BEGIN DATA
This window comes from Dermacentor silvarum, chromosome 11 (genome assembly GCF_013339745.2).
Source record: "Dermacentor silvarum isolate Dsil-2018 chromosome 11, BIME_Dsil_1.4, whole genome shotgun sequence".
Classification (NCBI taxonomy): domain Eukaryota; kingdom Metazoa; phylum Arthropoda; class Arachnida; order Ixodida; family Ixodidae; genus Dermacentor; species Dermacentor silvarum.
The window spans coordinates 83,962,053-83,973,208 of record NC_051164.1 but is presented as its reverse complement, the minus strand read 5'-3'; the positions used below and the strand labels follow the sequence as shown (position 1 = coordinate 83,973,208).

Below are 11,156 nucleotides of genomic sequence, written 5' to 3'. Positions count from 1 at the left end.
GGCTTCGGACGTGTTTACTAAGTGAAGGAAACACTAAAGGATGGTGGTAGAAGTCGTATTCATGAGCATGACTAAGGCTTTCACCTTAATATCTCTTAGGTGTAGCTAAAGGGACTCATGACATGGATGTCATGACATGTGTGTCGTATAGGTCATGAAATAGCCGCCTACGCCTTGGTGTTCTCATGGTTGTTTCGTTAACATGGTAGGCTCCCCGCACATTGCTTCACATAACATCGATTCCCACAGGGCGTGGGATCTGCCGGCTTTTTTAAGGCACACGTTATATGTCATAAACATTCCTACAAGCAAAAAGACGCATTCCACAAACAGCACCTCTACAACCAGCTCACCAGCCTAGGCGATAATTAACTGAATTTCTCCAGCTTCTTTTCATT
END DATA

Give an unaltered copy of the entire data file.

This window comes from Dermacentor silvarum, chromosome 11 (genome assembly GCF_013339745.2).
Source record: "Dermacentor silvarum isolate Dsil-2018 chromosome 11, BIME_Dsil_1.4, whole genome shotgun sequence".
Classification (NCBI taxonomy): domain Eukaryota; kingdom Metazoa; phylum Arthropoda; class Arachnida; order Ixodida; family Ixodidae; genus Dermacentor; species Dermacentor silvarum.
The window spans coordinates 83,962,053-83,973,208 of record NC_051164.1 but is presented as its reverse complement, the minus strand read 5'-3'; the positions used below and the strand labels follow the sequence as shown (position 1 = coordinate 83,973,208).

Below are 11,156 nucleotides of genomic sequence, written 5' to 3'. Positions count from 1 at the left end.
GGCTTCGGACGTGTTTACTAAGTGAAGGAAACACTAAAGGATGGTGGTAGAAGTCGTATTCATGAGCATGACTAAGGCTTTCACCTTAATATCTCTTAGGTGTAGCTAAAGGGACTCATGACATGGATGTCATGACATGTGTGTCGTATAGGTCATGAAATAGCCGCCTACGCCTTGGTGTTCTCATGGTTGTTTCGTTAACATGGTAGGCTCCCCGCACATTGCTTCACATAACATCGATTCCCACAGGGCGTGGGATCTGCCGGCTTTTTTAAGGCACACGTTATATGTCATAAACATTCCTACAAGCAAAAAGACGCATTCCACAAACAGCACCTCTACAACCAGCTCACCAGCCTAGGCGATAATTAACTGAATTTCTCCAGCTTCTTTTCATT